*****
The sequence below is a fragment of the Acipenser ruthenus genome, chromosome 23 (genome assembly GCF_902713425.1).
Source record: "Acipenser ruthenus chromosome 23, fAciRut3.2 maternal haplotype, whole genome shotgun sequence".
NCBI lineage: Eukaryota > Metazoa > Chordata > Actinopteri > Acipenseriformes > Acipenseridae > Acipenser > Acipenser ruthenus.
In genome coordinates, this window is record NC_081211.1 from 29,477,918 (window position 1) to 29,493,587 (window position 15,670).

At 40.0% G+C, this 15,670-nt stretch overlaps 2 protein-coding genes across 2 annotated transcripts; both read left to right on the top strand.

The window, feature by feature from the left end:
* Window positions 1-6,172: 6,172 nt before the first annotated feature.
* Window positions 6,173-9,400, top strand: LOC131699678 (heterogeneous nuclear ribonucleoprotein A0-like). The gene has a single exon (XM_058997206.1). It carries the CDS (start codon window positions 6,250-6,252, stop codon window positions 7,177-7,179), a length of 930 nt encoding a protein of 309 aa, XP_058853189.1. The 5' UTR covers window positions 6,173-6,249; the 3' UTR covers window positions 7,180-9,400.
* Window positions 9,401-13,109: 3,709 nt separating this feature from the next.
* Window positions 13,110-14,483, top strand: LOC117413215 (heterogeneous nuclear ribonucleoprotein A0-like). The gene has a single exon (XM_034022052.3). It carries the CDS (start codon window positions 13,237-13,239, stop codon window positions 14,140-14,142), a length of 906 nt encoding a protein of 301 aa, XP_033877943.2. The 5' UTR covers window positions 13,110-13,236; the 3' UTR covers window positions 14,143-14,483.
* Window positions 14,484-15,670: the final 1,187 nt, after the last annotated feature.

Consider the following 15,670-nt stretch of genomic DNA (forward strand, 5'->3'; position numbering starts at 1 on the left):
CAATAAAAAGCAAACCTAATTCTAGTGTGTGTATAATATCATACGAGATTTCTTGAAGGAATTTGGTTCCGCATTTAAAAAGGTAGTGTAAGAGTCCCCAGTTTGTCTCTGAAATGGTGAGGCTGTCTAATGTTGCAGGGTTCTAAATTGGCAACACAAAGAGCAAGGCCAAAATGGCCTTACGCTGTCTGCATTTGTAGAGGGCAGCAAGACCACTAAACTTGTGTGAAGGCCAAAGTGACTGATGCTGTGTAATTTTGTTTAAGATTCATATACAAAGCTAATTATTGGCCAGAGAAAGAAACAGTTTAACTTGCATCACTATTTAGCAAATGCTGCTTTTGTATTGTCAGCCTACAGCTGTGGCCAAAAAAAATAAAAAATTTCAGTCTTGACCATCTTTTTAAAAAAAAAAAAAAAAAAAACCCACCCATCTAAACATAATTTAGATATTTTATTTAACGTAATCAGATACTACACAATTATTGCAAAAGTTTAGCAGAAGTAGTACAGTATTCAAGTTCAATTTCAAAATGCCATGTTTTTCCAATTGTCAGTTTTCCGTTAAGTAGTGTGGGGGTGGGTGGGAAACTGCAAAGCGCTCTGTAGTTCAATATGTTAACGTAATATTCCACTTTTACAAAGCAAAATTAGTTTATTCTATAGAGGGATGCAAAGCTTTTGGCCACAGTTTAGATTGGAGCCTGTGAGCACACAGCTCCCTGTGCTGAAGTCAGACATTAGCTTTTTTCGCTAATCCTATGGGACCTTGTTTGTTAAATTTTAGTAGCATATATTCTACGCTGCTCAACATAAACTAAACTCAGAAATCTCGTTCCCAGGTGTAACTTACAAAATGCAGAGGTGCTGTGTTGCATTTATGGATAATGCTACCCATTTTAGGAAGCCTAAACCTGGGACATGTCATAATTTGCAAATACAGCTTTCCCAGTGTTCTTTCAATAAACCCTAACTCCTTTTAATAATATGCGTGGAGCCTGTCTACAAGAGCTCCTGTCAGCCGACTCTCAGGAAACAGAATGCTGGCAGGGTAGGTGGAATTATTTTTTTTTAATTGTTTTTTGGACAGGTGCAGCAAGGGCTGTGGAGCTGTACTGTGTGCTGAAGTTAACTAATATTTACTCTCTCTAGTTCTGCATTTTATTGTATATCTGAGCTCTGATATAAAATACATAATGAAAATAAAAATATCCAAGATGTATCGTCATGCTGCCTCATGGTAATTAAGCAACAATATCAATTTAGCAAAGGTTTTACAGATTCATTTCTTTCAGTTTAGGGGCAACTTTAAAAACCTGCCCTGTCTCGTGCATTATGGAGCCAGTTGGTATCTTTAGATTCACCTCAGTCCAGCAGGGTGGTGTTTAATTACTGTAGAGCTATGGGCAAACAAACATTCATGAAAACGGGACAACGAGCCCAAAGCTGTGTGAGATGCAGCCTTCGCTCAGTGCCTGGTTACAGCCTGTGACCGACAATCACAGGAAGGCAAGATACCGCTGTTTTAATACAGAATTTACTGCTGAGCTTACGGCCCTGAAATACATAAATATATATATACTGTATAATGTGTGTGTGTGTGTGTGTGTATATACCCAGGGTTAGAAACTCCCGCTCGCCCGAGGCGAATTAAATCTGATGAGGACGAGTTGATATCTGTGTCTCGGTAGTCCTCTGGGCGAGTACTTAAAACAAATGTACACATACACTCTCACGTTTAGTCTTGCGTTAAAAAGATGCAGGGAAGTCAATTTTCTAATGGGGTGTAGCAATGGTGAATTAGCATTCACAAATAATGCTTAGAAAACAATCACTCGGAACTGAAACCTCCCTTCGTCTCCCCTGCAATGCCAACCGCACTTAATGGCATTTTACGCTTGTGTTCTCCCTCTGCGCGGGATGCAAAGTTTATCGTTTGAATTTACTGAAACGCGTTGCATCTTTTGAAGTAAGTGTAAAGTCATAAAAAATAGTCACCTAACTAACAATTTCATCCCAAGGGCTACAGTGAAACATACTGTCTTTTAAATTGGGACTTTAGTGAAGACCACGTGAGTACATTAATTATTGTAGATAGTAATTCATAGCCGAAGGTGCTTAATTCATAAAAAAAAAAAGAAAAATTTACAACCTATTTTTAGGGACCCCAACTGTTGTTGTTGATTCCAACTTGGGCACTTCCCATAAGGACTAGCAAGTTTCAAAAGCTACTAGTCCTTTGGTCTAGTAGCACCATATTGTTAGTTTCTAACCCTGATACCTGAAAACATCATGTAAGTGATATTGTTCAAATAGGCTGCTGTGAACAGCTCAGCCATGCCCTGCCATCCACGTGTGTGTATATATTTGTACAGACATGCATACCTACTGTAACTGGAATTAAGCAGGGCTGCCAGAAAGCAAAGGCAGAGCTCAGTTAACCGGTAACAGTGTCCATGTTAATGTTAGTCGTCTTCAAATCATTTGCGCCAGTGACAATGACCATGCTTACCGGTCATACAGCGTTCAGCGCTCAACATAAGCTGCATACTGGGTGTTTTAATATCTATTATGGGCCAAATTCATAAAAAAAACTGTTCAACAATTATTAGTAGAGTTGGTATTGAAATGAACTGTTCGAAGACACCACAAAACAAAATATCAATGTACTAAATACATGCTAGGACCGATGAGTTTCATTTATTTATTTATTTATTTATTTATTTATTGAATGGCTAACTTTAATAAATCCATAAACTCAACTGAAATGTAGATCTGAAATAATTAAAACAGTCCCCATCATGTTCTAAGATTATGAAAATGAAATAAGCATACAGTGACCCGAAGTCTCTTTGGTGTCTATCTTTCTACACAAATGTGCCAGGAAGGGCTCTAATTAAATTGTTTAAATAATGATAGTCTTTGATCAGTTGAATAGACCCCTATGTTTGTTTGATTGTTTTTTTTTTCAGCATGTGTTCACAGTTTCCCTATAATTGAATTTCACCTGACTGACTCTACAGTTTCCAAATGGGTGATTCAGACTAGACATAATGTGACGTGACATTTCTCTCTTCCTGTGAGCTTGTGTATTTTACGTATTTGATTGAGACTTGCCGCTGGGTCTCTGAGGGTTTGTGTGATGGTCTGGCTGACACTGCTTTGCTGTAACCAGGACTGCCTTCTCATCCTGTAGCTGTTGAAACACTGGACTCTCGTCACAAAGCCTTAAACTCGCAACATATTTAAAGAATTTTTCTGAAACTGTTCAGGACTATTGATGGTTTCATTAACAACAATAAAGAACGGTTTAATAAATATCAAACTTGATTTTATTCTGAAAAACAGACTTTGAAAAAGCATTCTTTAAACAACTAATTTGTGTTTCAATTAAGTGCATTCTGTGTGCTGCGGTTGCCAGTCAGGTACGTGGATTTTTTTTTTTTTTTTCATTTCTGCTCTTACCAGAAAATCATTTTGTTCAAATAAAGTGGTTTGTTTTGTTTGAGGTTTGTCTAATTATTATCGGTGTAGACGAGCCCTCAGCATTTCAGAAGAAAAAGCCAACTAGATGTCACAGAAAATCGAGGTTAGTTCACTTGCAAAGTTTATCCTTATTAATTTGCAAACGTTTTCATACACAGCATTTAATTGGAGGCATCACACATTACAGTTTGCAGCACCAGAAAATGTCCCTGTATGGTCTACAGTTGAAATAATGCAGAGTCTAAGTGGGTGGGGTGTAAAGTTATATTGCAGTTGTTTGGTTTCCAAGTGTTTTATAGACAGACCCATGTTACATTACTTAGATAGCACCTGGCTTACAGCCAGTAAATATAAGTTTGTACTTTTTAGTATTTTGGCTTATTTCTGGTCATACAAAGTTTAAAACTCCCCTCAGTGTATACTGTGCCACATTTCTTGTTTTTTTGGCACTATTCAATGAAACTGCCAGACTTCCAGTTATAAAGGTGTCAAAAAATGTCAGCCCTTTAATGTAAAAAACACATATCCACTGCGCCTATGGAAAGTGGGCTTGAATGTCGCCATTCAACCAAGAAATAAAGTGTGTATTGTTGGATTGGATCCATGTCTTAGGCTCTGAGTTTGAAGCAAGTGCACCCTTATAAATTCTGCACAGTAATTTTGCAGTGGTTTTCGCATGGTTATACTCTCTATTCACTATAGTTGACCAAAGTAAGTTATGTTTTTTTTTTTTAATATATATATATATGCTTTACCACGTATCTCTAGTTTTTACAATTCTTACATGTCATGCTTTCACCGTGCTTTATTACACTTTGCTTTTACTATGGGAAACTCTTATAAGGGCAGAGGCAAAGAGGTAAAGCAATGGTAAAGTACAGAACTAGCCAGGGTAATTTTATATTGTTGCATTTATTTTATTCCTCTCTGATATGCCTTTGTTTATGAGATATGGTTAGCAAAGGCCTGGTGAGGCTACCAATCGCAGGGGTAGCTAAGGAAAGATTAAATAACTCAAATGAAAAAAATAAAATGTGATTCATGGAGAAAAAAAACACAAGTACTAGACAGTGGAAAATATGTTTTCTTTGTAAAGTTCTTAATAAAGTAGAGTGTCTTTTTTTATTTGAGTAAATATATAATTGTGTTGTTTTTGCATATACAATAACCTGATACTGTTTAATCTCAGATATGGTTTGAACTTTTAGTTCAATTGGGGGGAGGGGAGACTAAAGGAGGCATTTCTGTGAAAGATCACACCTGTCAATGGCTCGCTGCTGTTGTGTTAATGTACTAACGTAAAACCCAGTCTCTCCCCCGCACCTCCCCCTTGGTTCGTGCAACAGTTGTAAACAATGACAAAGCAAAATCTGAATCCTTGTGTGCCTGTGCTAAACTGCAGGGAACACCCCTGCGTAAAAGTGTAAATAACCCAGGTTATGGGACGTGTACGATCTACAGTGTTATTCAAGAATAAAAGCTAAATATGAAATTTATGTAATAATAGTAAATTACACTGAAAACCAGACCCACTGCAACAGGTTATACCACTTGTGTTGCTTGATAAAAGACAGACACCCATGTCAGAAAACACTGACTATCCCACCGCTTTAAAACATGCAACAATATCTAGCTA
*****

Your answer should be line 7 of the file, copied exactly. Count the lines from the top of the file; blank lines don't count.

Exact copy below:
* Window positions 1-6,172: 6,172 nt before the first annotated feature.